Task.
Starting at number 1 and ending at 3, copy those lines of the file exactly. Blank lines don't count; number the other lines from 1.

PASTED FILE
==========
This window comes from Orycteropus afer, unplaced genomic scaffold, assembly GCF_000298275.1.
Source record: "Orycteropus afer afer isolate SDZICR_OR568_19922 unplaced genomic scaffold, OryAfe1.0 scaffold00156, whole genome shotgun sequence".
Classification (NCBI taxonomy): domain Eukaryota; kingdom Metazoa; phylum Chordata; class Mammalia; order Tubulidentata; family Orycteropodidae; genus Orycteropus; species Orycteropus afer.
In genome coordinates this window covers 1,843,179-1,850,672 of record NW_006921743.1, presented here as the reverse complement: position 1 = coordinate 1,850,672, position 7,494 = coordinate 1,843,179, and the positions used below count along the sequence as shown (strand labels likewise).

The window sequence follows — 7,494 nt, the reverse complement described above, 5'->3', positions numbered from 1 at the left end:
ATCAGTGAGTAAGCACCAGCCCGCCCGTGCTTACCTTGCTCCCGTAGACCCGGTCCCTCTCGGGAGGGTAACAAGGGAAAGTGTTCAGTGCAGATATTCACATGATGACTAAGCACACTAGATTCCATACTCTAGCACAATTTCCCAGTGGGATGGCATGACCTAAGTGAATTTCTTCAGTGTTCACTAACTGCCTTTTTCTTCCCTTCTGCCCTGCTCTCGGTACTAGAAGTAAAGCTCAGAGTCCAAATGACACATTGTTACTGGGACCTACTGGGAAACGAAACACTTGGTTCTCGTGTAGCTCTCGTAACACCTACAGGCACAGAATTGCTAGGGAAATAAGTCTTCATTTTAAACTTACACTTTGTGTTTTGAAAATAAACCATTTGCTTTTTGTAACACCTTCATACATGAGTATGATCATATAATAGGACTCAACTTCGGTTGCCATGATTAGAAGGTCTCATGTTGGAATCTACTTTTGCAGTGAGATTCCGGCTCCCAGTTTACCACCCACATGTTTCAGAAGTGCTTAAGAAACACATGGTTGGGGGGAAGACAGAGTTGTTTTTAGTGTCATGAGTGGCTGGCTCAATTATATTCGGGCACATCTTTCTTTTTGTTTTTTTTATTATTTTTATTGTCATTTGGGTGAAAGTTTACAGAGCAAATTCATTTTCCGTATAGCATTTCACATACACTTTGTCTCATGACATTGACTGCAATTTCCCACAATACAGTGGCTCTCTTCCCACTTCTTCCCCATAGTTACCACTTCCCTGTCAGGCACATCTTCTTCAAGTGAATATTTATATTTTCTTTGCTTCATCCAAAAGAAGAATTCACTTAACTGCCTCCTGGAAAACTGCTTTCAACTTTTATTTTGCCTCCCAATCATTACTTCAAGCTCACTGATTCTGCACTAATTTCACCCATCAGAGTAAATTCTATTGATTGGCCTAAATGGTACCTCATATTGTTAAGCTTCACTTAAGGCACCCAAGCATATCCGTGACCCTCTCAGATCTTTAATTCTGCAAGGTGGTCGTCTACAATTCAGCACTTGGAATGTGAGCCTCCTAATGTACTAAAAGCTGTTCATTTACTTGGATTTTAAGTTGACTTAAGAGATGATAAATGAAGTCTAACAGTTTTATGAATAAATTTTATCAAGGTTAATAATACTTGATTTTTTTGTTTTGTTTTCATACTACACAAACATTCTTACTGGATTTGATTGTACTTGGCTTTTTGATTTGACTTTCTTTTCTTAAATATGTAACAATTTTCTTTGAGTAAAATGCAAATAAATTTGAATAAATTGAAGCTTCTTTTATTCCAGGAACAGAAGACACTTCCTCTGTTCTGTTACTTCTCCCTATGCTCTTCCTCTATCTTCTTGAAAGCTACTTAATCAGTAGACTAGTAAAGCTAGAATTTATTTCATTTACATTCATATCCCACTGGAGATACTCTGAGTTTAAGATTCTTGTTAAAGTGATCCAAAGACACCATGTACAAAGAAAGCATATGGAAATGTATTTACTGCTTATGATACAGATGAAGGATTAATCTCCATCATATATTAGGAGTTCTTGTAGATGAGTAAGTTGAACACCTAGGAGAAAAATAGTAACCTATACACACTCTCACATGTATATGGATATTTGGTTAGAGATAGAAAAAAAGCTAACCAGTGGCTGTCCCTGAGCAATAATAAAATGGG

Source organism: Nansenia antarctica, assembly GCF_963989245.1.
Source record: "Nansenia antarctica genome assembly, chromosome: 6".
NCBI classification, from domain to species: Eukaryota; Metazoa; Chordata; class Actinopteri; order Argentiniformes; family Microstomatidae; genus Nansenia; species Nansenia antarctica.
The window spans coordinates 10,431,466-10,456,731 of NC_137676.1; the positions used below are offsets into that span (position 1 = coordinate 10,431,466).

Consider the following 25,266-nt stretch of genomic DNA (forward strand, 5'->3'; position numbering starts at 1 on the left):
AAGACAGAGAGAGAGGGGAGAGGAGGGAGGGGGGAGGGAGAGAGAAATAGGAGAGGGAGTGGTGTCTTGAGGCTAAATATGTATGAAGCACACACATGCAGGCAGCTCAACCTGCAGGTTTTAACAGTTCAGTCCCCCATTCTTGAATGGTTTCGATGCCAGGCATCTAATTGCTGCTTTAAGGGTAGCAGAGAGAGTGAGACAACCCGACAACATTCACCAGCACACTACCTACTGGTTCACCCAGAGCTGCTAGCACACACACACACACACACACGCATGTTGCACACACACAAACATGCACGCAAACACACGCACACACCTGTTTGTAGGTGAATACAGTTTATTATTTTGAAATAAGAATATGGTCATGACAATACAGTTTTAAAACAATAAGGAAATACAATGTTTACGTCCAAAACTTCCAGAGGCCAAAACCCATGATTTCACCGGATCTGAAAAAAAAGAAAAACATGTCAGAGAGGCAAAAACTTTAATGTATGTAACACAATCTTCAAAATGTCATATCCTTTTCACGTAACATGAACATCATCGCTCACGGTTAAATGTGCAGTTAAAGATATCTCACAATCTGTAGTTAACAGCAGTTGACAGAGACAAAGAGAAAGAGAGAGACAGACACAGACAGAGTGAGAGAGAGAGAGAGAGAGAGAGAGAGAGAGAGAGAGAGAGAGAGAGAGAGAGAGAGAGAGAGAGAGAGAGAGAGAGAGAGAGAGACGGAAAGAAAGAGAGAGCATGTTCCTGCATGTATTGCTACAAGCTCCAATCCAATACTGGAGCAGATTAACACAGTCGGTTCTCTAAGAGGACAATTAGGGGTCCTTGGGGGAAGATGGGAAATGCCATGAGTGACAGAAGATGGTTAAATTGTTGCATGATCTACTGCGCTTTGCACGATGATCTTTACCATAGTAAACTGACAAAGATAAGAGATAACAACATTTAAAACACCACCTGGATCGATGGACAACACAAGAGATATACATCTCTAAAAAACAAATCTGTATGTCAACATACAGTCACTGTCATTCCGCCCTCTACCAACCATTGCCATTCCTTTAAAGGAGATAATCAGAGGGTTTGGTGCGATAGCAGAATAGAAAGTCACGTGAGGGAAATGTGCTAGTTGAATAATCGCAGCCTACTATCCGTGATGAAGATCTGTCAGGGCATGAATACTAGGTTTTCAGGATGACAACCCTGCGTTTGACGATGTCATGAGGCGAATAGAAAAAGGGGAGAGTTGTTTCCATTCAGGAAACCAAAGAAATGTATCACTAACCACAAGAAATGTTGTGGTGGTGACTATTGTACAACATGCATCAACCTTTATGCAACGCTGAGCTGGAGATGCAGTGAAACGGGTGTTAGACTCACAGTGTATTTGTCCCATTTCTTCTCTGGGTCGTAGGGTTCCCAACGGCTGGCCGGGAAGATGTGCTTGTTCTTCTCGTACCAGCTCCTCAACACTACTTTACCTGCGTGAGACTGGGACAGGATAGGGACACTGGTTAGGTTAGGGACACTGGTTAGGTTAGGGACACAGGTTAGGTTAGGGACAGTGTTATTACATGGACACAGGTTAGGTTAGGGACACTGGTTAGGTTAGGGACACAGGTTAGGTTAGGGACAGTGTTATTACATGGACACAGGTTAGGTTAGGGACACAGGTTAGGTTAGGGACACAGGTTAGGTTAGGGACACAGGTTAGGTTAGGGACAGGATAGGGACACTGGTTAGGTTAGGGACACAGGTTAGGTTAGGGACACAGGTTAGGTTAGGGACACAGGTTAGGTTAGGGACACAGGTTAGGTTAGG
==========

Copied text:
This window comes from Orycteropus afer, unplaced genomic scaffold, assembly GCF_000298275.1.
Source record: "Orycteropus afer afer isolate SDZICR_OR568_19922 unplaced genomic scaffold, OryAfe1.0 scaffold00156, whole genome shotgun sequence".
Classification (NCBI taxonomy): domain Eukaryota; kingdom Metazoa; phylum Chordata; class Mammalia; order Tubulidentata; family Orycteropodidae; genus Orycteropus; species Orycteropus afer.